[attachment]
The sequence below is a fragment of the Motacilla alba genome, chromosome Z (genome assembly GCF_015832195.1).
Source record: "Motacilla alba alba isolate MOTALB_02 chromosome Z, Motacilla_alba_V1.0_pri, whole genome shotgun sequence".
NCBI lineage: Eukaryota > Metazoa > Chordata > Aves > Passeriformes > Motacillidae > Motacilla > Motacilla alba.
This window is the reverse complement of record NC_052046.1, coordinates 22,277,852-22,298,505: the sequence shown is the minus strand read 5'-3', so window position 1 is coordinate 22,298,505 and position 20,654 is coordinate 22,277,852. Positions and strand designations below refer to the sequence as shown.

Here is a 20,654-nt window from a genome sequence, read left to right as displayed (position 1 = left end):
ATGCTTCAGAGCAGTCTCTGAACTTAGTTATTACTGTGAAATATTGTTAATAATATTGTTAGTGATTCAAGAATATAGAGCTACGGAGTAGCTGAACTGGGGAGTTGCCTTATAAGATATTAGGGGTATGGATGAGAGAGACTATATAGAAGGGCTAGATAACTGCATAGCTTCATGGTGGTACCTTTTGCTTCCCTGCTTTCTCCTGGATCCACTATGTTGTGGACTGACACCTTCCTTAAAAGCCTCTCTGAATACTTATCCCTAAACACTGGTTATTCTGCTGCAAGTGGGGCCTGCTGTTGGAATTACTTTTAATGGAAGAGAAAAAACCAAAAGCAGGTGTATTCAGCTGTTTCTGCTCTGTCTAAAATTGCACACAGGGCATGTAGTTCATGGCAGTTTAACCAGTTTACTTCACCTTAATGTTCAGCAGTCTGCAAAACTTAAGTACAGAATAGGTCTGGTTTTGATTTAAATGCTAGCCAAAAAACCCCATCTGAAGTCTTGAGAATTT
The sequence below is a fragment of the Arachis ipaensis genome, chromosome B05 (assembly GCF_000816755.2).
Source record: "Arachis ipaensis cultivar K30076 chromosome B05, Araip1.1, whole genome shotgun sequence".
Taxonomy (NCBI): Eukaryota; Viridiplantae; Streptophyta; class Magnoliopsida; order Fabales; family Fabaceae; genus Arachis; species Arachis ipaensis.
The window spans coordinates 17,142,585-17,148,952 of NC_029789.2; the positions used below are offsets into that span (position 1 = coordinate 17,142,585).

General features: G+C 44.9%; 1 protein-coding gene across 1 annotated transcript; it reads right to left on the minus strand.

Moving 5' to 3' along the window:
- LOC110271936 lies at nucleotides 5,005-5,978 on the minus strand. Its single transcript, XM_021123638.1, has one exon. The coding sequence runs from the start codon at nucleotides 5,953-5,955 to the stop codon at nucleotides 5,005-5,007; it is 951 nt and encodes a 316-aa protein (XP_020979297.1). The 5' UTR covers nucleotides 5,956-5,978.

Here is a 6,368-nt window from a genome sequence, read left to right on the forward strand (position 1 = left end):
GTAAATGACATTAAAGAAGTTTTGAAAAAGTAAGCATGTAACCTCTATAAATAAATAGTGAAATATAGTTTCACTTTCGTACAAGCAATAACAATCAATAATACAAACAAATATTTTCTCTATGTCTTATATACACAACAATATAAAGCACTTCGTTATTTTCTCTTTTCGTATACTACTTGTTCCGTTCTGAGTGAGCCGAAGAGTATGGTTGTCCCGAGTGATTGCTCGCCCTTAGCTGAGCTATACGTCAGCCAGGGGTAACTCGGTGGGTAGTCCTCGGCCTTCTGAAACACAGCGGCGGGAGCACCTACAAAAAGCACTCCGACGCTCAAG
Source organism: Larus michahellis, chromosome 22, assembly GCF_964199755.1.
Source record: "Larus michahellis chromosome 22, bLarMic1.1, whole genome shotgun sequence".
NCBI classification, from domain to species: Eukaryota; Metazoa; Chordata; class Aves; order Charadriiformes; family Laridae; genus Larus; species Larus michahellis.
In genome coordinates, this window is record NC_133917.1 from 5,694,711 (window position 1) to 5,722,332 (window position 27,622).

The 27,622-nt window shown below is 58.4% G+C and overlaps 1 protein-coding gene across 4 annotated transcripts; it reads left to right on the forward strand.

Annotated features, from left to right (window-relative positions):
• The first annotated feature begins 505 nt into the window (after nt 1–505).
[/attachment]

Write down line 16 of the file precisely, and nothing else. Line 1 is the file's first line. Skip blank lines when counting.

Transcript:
Source organism: Larus michahellis, chromosome 22, assembly GCF_964199755.1.